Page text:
KHN Morning Briefing

Summaries of health policy coverage from major news organizations

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Unlike Federal Policy, County Programs Often Use Tax Dollars To Treat Illegal Immigrants

The federal health law prohibits selling health insurance on the marketplaces to people in the country illegally. But counties that offer programs that pay for doctor visits, shots, prescription drugs and lab tests for these immigrants say it's cheaper, easier and safer to offer the services rather than treat them in emergency departments.

The Wall Street Journal: Illegal Immigrants Get Public Health Care, Despite Federal Policy
When federal lawmakers wrote the act overhauling the nation’s health-care system six years ago, they ruled out any possibility of extending health insurance to illegal immigrants. Local officials where many of those immigrants live are treating them anyway. A Wall Street Journal survey of the 25 U.S. counties with the largest unauthorized immigrant populations found that 20 of them have programs that pay for the low-income uninsured to have doctor visits, shots, prescription drugs, lab tests and surgeries at local providers. ... County politicians figure it is cheaper, safer and easier to give basic health services to immigrants who can’t get insurance than to treat them only in the county’s emergency rooms. (Radnofsky, 3/24)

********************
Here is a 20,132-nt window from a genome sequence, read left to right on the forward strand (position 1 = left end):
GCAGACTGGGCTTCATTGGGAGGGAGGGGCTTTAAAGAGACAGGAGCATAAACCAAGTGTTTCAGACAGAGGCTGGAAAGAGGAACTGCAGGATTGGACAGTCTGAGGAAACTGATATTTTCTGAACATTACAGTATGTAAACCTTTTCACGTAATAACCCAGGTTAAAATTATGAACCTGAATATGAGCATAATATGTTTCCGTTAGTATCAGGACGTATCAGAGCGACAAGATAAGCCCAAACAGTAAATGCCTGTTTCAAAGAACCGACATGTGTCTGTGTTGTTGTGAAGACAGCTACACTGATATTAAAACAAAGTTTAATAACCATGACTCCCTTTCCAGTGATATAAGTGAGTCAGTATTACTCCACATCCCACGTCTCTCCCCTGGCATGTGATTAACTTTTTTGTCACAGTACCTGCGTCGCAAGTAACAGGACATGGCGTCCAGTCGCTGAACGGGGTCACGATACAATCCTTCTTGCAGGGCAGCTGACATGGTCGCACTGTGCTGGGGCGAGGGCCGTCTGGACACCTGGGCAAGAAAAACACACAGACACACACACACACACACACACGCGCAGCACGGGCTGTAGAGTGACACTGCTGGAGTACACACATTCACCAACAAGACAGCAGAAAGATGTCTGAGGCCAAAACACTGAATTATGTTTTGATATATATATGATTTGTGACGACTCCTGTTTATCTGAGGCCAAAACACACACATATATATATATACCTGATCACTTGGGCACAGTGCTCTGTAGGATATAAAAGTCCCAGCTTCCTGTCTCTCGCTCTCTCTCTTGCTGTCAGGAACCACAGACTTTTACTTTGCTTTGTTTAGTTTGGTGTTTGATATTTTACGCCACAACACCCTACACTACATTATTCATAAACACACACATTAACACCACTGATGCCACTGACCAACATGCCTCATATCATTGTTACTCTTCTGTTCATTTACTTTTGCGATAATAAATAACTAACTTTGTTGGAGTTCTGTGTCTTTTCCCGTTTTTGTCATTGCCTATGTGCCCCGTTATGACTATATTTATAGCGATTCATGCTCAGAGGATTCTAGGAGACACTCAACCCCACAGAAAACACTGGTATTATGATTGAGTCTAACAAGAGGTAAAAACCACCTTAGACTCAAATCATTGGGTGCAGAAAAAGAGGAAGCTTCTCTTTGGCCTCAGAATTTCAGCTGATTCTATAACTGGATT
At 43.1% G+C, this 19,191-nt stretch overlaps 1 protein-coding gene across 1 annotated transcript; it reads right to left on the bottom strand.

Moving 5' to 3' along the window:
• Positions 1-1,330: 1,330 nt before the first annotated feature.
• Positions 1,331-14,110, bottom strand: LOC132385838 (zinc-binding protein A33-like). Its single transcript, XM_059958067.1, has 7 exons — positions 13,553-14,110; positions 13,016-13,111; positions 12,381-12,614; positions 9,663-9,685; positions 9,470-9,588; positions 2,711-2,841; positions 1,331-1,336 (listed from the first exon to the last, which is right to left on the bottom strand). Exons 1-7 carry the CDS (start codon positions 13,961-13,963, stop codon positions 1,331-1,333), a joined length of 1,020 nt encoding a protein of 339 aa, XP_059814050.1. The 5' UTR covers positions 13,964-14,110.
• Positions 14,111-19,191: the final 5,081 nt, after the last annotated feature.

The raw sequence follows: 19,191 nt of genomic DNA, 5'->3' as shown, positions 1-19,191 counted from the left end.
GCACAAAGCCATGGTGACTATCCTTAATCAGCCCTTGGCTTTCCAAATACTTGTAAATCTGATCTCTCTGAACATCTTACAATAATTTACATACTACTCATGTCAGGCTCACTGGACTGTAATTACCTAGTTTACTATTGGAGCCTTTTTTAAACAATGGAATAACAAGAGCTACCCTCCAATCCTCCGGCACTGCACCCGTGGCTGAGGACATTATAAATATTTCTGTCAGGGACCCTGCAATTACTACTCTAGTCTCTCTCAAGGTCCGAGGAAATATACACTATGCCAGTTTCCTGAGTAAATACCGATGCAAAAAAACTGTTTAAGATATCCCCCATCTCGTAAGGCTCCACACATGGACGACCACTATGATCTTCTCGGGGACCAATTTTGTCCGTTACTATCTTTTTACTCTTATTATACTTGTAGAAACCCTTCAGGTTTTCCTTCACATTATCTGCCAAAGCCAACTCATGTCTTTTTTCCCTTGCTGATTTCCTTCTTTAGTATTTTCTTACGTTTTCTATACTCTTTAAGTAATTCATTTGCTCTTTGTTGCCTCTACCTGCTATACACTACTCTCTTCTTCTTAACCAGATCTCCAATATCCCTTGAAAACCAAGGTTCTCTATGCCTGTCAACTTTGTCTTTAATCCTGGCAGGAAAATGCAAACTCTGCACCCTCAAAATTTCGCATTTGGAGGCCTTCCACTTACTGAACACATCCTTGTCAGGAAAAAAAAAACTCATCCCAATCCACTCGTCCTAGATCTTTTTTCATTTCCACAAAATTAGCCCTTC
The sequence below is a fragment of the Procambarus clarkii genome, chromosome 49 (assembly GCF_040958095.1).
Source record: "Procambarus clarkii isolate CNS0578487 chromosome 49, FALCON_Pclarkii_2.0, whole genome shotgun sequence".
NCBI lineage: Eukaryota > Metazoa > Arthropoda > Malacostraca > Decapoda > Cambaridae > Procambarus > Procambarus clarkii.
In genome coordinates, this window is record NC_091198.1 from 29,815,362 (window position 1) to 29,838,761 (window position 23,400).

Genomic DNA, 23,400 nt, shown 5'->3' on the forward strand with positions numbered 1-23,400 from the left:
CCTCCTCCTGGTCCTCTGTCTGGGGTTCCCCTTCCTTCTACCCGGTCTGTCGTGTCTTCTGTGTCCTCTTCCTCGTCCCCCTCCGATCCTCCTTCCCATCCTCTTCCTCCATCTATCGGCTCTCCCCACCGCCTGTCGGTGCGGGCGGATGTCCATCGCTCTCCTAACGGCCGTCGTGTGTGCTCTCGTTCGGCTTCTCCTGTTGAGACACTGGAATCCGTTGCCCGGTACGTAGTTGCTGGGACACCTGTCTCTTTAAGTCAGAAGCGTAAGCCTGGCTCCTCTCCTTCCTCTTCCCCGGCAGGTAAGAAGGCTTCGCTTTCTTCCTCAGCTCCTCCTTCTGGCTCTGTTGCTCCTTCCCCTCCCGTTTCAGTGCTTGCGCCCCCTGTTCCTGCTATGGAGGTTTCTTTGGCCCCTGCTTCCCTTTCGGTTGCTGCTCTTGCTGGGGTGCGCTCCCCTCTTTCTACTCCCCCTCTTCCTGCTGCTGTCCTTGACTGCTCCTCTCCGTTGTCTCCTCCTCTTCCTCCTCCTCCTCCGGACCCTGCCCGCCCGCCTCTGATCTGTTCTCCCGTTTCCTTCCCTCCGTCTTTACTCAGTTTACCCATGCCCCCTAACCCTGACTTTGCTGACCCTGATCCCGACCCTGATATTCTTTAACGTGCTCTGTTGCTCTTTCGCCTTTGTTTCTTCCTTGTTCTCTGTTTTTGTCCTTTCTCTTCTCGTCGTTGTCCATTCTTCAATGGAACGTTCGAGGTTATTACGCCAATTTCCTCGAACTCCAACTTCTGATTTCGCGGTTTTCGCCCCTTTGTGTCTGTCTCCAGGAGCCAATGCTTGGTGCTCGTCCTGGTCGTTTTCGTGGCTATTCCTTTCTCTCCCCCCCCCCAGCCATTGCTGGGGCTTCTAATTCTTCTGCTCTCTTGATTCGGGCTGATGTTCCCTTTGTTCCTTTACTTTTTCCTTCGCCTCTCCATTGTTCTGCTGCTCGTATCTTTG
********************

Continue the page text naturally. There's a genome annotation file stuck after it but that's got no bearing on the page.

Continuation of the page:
In other health law news —

The Washington Post's Wonkblog: Why Pediatricians Care So Much About The Supreme Court’s Birth Control Case
For the second time in two years, the Supreme Court justices tangled over a question about personal beliefs and birth control: Must employers who are religiously opposed to it cover it in their health plans? A prominent group of pediatricians hopes the answer will be yes. Erecting hurdles to the pill, in this case, could jeopardize the health of America’s children, said Benard Dreyer, president of the the American Academy of Pediatrics. It could even encourage the next Disneyland measles outbreak. ... “There’s no discernible difference between a religious objection to contraception and a religious objection to a vaccine,” said Dreyer. (Paquette, 3/24)

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